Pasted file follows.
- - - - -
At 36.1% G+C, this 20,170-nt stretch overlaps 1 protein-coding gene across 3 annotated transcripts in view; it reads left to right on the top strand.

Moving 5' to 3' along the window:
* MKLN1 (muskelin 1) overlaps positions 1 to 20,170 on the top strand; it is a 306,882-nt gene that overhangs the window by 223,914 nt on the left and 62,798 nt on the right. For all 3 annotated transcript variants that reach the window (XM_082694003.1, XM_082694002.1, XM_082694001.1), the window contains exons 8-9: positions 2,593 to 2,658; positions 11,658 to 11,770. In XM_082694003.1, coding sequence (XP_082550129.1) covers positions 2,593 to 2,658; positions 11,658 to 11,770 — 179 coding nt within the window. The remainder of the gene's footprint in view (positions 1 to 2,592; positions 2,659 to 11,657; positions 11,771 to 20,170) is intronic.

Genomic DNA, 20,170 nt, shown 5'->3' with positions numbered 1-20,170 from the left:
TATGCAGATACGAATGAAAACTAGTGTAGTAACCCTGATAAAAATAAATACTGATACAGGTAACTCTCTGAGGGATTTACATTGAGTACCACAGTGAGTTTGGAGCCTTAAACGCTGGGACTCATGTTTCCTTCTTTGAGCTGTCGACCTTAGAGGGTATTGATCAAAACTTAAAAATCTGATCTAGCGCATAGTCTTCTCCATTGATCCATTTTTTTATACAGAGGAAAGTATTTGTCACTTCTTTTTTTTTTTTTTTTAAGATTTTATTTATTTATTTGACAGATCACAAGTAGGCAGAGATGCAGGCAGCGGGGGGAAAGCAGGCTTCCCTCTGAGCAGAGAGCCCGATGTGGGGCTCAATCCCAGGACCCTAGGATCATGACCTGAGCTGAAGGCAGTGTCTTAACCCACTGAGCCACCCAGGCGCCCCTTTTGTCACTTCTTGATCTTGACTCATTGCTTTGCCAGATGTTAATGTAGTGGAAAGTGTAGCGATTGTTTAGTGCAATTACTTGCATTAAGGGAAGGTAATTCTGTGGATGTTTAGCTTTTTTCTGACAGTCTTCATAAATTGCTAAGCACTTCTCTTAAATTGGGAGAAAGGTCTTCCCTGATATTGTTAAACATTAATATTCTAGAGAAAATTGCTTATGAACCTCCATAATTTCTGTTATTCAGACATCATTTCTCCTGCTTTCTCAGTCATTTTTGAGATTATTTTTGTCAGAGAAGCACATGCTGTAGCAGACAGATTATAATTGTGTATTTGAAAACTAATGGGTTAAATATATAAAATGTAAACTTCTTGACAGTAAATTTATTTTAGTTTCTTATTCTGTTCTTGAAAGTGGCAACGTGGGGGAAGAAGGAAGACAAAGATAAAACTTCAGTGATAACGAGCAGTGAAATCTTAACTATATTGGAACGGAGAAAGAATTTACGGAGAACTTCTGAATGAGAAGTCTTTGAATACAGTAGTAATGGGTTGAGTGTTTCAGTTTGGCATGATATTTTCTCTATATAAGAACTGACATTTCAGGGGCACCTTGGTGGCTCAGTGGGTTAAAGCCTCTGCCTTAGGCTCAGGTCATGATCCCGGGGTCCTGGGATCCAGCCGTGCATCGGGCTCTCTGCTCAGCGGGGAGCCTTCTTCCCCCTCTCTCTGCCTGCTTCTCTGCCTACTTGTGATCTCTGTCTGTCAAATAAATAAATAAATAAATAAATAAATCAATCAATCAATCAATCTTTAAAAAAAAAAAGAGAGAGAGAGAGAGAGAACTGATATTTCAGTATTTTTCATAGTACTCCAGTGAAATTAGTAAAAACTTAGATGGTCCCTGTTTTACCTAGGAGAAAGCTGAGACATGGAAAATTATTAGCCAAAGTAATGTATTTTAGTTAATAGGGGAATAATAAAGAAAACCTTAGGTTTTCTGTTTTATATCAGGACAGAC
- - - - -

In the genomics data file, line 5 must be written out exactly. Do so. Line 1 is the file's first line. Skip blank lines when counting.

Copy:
TATGCAGATACGAATGAAAACTAGTGTAGTAACCCTGATAAAAATAAATACTGATACAGGTAACTCTCTGAGGGATTTACATTGAGTACCACAGTGAGTTTGGAGCCTTAAACGCTGGGACTCATGTTTCCTTCTTTGAGCTGTCGACCTTAGAGGGTATTGATCAAAACTTAAAAATCTGATCTAGCGCATAGTCTTCTCCATTGATCCATTTTTTTATACAGAGGAAAGTATTTGTCACTTCTTTTTTTTTTTTTTTTAAGATTTTATTTATTTATTTGACAGATCACAAGTAGGCAGAGATGCAGGCAGCGGGGGGAAAGCAGGCTTCCCTCTGAGCAGAGAGCCCGATGTGGGGCTCAATCCCAGGACCCTAGGATCATGACCTGAGCTGAAGGCAGTGTCTTAACCCACTGAGCCACCCAGGCGCCCCTTTTGTCACTTCTTGATCTTGACTCATTGCTTTGCCAGATGTTAATGTAGTGGAAAGTGTAGCGATTGTTTAGTGCAATTACTTGCATTAAGGGAAGGTAATTCTGTGGATGTTTAGCTTTTTTCTGACAGTCTTCATAAATTGCTAAGCACTTCTCTTAAATTGGGAGAAAGGTCTTCCCTGATATTGTTAAACATTAATATTCTAGAGAAAATTGCTTATGAACCTCCATAATTTCTGTTATTCAGACATCATTTCTCCTGCTTTCTCAGTCATTTTTGAGATTATTTTTGTCAGAGAAGCACATGCTGTAGCAGACAGATTATAATTGTGTATTTGAAAACTAATGGGTTAAATATATAAAATGTAAACTTCTTGACAGTAAATTTATTTTAGTTTCTTATTCTGTTCTTGAAAGTGGCAACGTGGGGGAAGAAGGAAGACAAAGATAAAACTTCAGTGATAACGAGCAGTGAAATCTTAACTATATTGGAACGGAGAAAGAATTTACGGAGAACTTCTGAATGAGAAGTCTTTGAATACAGTAGTAATGGGTTGAGTGTTTCAGTTTGGCATGATATTTTCTCTATATAAGAACTGACATTTCAGGGGCACCTTGGTGGCTCAGTGGGTTAAAGCCTCTGCCTTAGGCTCAGGTCATGATCCCGGGGTCCTGGGATCCAGCCGTGCATCGGGCTCTCTGCTCAGCGGGGAGCCTTCTTCCCCCTCTCTCTGCCTGCTTCTCTGCCTACTTGTGATCTCTGTCTGTCAAATAAATAAATAAATAAATAAATAAATCAATCAATCAATCAATCTTTAAAAAAAAAAAGAGAGAGAGAGAGAGAGAACTGATATTTCAGTATTTTTCATAGTACTCCAGTGAAATTAGTAAAAACTTAGATGGTCCCTGTTTTACCTAGGAGAAAGCTGAGACATGGAAAATTATTAGCCAAAGTAATGTATTTTAGTTAATAGGGGAATAATAAAGAAAACCTTAGGTTTTCTGTTTTATATCAGGACAGAC